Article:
According to the ETS, these are the scores are based on the performance of seniors and non-enrolled college graduates who tested between July 2014 and June 2017.

Intended Broad Graduate Major Field

Verbal Reasoning Quantitative Reasoning

Analytical Writing


150 154



151 148



149 159


Humanities and Arts

156 150


Life Sciences

151 151


Physical Sciences

151 158


Social and Behavioral Sciences 153 151


  1. Determine the GRE percentile ranges of the average scores from all the schools you intend to apply to.

Many graduate programs will publish the average GRE scores of successful applicants from previous application cycles to give prospective students an idea of what their expectations for the GRE should be.

  • Once you find these averages, you can compare them to the following tables from the ETS to find out the GRE percentiles they fall within.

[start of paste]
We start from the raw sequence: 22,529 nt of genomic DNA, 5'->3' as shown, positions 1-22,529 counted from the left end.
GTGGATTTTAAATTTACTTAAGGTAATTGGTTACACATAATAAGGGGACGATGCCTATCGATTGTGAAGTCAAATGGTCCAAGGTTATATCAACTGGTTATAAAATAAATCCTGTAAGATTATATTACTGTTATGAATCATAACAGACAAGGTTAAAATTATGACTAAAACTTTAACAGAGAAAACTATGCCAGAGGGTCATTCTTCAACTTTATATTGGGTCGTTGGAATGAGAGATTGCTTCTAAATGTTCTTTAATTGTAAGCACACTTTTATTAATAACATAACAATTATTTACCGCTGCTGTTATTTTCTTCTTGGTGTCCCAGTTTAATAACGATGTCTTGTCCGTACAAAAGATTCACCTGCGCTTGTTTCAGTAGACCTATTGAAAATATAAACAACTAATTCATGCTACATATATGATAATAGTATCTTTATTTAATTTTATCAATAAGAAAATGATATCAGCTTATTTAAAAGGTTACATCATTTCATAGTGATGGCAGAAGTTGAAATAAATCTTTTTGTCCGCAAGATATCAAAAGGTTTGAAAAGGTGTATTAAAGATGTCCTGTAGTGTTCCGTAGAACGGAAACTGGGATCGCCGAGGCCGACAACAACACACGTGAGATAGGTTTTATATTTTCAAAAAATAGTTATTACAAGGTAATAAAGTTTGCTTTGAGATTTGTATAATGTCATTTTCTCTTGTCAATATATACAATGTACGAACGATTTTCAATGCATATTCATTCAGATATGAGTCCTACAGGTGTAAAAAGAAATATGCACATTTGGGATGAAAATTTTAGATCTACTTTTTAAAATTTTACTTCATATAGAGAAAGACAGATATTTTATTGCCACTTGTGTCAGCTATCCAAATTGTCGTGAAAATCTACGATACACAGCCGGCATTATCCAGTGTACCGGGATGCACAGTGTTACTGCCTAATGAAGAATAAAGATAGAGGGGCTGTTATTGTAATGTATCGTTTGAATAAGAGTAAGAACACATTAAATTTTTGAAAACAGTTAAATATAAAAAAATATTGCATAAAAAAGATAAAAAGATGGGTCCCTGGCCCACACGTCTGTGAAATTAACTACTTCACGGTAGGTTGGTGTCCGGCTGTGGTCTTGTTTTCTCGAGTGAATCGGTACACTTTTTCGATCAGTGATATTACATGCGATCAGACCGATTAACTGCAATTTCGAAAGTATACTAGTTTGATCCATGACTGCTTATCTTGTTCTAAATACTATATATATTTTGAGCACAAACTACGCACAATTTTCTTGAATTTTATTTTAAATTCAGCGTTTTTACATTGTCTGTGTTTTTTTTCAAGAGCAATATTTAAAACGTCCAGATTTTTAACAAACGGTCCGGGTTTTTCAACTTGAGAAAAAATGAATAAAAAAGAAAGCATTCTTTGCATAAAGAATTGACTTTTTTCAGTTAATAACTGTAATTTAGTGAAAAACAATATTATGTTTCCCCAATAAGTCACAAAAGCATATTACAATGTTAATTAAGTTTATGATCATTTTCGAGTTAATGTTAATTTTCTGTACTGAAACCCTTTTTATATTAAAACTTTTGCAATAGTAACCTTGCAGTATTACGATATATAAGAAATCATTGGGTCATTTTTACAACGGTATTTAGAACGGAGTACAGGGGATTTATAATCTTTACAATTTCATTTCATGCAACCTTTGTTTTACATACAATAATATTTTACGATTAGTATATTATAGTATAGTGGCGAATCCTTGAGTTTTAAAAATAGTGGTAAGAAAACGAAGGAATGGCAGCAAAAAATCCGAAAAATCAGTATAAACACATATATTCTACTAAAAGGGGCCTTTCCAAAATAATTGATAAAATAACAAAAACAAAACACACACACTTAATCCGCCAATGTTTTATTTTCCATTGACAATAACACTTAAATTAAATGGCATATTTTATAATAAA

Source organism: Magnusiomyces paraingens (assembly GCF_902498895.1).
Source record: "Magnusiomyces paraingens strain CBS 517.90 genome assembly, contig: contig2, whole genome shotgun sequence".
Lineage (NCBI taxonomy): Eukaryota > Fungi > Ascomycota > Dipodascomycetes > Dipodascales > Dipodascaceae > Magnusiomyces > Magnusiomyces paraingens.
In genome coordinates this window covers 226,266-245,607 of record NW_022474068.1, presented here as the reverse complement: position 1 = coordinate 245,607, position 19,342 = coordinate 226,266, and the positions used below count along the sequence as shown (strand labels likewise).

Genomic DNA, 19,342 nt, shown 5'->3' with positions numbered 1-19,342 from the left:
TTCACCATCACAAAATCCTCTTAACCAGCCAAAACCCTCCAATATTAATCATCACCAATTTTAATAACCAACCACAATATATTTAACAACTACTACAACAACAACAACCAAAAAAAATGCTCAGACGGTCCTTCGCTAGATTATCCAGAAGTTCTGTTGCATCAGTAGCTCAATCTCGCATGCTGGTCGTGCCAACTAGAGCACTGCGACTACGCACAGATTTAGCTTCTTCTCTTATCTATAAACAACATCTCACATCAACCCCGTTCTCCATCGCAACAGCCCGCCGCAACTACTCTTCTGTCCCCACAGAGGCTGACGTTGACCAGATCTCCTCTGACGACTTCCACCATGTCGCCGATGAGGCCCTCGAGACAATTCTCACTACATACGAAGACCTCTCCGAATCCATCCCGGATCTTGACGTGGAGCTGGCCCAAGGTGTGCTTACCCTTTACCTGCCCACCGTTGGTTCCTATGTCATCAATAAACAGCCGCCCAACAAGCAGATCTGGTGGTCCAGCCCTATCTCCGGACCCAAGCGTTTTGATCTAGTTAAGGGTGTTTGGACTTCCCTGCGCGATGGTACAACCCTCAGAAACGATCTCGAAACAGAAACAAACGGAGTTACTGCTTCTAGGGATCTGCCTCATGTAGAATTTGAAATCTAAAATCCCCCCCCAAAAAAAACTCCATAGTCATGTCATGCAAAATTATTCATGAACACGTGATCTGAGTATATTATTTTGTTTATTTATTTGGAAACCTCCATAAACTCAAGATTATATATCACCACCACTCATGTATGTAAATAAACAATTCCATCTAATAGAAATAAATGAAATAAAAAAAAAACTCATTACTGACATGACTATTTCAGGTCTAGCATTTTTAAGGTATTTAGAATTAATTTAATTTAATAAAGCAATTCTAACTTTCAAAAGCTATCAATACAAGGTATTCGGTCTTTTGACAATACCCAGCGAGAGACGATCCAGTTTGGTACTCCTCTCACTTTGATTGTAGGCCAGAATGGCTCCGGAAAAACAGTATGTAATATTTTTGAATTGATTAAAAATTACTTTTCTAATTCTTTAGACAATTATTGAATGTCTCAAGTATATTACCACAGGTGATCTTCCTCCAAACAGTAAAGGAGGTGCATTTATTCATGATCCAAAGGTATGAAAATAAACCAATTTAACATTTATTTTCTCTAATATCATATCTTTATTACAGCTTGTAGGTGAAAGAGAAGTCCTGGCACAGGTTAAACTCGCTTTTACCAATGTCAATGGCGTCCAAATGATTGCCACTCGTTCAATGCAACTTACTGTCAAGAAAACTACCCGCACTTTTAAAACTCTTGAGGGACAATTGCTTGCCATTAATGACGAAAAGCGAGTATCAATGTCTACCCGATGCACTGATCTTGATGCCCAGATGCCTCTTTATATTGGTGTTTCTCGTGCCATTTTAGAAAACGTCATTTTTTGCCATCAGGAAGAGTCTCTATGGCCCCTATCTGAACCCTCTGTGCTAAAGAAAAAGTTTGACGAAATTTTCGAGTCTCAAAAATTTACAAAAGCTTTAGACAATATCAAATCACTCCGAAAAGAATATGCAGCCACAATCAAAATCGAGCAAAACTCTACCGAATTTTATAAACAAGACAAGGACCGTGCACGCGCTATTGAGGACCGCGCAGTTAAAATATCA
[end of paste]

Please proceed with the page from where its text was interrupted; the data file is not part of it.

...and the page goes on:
• For example, let’s say the average GRE scores in a successful pool of applicants for a particular school or program were 161 in verbal reasoning, 164 in quantitative reasoning, and 4.0 in analytical writing.
  • That means, on average, the successful applicants fell in the 88th percentile in verbal reasoning (meaning that 88% of test takers scored lower than 161), 86th percentile in quantitative, and 59th percentile in analytical writing.

If this example school were one of your target schools, you would want to try and score in these percentiles or higher on the GRE.